We used relative survival as an indicator of disease outcome because it is a preferred measure of cancer survival.35 However, changes in relative survival over time may be influenced by secular changes in important causes of death other than cancer. This is controlled to some degree by the use of expected survival rates that correspond with each cancer patient's date of diagnosis. Relative survival estimates also may be problematic if expected survival in the cohort of interest is not representative of the general population, even after matching based on age, gender, race, and date. This could be the case if women with screen-diagnosed early-stage breast carcinoma are healthier on average than their unscreened peers. Therefore, changes in relative survival, even after tumor size adjustment, cannot be considered a definitive measure of the impact of treatment.
In addition, adjustment of relative survival estimates using the traditional method of direct standardization has been criticized as conceptually inconsistent because crude and adjusted relative survival probabilities may not be equal in the standard population.36, 37 In patients with localized and regional breast carcinoma who were diagnosed between 1975–1979 (the standard population in the current analysis) crude and tumor size-adjusted relative survival were nearly identical (data not shown), suggesting that the potential limitations of direct standardization do not substantially threaten the validity of the current findings. Moreover, we repeated all analyses using disease-specific survival as the primary outcome, and the results were similar to those based on relative survival. However, disease-specific survival is also not a definitive metric because cause-of-death attribution is subject to a variety of biases and errors.38–41
Another trend that could potentially confound the results of the current study is an increase in the intensity of diagnostic evaluation.42 For example, if the rate of detection of lymph node metastases increased over time (either because of advances in technology or changes in clinical practice), then some cases of truly regional disease may have been mistakenly classified as localized in the earlier time periods. Relative survival would appear to increase over time as a result of this misclassification. We found that among both localized and regional breast carcinoma patients, the percentage of women who had any lymph nodes examined decreased slightly over time. Among those who had any lymph nodes examined, the average number of lymph nodes examined either decreased or remained stable. Because sentinel lymph node biopsy was not standard practice in the community by 1999,43 it is an unlikely explanation for the decrease in lymph node sampling. Despite this slight decrease in axillary lymph node evaluation, we found that the proportion of regional tumors with lymph node involvement actually increased over time, from 84% in the 1975–1979 cohort to 92% in the 1995–1999 cohort. This suggests that the sensitivity of lymph node evaluation improved during this time period, and it is possible that this trend could have an impact on size-specific survival. However, this concern applies to all analyses of survival trends, not just the innovation that we are proposing.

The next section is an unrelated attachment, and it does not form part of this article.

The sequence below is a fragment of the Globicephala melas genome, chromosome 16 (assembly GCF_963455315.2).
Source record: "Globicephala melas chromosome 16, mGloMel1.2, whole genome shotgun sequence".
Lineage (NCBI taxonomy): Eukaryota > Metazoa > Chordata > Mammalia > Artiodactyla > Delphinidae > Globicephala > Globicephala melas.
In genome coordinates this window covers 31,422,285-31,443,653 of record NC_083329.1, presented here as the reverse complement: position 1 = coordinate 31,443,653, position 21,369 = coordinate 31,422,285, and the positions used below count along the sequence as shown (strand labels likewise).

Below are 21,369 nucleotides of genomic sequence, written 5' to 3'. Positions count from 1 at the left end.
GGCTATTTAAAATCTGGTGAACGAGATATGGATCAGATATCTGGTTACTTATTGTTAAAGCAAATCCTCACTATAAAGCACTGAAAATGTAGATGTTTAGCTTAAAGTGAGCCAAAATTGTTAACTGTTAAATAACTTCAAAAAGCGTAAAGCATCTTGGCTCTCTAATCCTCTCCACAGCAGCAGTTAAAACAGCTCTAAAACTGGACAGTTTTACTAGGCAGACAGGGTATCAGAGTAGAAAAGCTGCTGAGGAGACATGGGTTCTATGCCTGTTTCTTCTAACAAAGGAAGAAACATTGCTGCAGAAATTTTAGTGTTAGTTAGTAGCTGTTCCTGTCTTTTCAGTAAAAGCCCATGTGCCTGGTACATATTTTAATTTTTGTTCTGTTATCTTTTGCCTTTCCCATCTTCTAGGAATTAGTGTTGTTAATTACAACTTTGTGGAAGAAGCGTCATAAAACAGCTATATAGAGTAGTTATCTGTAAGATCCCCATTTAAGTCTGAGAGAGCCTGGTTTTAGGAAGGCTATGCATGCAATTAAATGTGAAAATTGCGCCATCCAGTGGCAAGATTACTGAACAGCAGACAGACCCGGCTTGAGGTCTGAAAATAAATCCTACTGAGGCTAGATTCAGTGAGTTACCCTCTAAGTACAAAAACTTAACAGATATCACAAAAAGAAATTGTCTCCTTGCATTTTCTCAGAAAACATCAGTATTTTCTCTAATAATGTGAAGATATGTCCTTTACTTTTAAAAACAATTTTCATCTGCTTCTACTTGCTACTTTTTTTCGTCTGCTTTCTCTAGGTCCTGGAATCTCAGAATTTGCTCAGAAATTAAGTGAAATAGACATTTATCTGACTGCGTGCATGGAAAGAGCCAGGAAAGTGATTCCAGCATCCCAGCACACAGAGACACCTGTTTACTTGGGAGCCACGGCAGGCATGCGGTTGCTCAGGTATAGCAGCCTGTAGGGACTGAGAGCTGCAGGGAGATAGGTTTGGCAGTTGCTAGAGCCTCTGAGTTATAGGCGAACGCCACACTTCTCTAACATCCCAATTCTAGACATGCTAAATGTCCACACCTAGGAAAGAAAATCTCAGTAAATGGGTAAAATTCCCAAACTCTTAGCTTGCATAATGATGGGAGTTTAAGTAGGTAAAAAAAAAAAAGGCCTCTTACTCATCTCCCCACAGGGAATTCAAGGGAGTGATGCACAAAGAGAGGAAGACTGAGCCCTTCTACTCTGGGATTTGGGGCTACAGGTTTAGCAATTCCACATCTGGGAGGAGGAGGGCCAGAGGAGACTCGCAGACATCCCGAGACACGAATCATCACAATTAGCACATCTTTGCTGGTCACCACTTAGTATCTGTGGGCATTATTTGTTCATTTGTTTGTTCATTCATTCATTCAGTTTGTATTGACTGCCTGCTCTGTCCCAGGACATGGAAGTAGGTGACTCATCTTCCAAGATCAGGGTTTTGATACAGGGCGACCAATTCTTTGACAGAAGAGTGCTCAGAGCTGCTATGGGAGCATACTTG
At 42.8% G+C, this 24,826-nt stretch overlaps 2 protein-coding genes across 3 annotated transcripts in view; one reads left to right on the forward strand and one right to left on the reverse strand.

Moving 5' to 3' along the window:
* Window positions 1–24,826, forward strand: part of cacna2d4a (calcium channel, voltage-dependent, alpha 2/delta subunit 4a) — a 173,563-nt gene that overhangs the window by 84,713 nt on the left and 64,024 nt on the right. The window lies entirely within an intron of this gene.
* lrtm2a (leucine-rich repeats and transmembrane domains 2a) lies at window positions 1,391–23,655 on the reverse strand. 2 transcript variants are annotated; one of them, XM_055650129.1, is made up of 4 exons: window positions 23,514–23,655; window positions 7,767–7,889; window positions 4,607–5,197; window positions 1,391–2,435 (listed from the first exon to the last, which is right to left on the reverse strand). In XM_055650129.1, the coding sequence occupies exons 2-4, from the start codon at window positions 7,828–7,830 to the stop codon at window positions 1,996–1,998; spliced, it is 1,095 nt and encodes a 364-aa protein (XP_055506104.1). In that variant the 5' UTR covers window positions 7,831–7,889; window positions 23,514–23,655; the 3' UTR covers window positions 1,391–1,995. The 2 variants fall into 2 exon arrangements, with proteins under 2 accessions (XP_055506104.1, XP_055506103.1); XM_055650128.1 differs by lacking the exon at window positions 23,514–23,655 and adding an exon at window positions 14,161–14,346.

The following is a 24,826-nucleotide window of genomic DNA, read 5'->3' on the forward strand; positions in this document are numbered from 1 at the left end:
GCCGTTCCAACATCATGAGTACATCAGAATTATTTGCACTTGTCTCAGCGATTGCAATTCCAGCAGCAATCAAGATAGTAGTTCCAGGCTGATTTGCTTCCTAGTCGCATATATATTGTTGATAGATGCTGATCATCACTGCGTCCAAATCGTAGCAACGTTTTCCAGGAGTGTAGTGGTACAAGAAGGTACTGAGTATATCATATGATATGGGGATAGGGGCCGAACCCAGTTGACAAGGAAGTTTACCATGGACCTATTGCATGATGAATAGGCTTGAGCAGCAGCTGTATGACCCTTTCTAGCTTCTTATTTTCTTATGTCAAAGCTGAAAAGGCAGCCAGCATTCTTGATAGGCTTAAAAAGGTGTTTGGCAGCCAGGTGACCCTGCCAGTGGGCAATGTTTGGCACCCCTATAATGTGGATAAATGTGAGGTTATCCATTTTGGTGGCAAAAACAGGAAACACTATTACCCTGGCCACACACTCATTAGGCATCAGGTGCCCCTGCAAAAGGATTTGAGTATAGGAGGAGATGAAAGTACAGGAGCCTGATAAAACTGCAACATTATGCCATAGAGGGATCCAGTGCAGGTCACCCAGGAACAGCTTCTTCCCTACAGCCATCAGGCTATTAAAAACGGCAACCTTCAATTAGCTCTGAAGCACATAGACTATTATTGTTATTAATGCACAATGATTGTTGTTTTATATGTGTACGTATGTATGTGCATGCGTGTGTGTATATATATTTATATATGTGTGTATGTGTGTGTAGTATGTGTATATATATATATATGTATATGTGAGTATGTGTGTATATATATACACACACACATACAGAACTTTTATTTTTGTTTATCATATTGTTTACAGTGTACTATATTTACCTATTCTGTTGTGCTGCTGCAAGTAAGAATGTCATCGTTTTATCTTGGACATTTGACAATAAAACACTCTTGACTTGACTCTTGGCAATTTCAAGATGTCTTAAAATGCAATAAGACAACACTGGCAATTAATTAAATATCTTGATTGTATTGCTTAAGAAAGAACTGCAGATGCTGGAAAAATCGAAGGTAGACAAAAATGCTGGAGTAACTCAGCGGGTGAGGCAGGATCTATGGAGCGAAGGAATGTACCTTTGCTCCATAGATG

A final caveat concerns the possible impact of length-biased sampling on the current results. Breast carcinoma cases that are screen-detected tend to involve slower-growing tumors, and therefore have longer survival, than cases that are not screen-detected.12 For population-based analyses, length-biased sampling should have no effect on overall temporal comparisons of survival. However, because mammography rates have changed over time, length-biased sampling may affect the proportional allocation of cases to size categories, and therefore could have an unforeseen impact on size-standardization, although we suspect that this impact, if it exists at all, is likely to be minimal.
Although we cannot isolate the effect of treatment advances on cancer survival, the results of the current analysis reveal differences in the magnitude of the tumor size-standardized increases in relative survival across age groups. Comparing the earliest and latest cohorts, the absolute difference in tumor size-standardized relative survival was found to be much greater in women younger than 65 years than in women age 65 years and older, in both stage categories. This suggests patient subgroups in which treatment has exerted its greatest impact.
The results of the current study also reveal differences in size-standardized relative improvement across stage categories. Comparing the earliest and latest cohorts, the absolute difference in tumor size-standardized relative survival was approximately 4 times as great in patients with regional breast carcinoma as in those with localized breast carcinoma (8.5% vs. 2.7%). However, the proportional reduction in the percentage of breast carcinoma patients who did not survive for 5 years, absent other causes of death, (i.e., 1 minus size-standardized relative survival) was similar for localized and regional breast carcinoma patients.
Understanding the impact of different cancer control strategies on disease outcomes in the population is a high priority for health policy decision makers. To this end, the National Cancer Institute established the Cancer Intervention and Surveillance Modeling Network (CISNET), a consortium of investigators developing complex, sophisticated computer models to simulate the effects of screening and treatment in the U.S. population, and thereby inform cancer control efforts and facilitate health care planning and resource allocation.44 The current analysis shows that when evaluating temporal trends in case survival, stratification by tumor size can have a significant bearing on the interpretation of these trends. By comparing size-standardized survival statistics across cohorts, this method also provides a context for a more nuanced understanding of the reasons for age disparities in breast carcinoma outcomes.
The authors gratefully acknowledge Lynn Ries, Kathleen Cronin, Eric Feuer, and the Surveillance, Epidemiology, and End Results (SEER) Program for providing extent-of-disease data for breast carcinoma cases in SEER diagnosed prior to 1988, for supplying the historic coding manuals necessary to interpret these data, and for offering helpful comments on a draft of this article.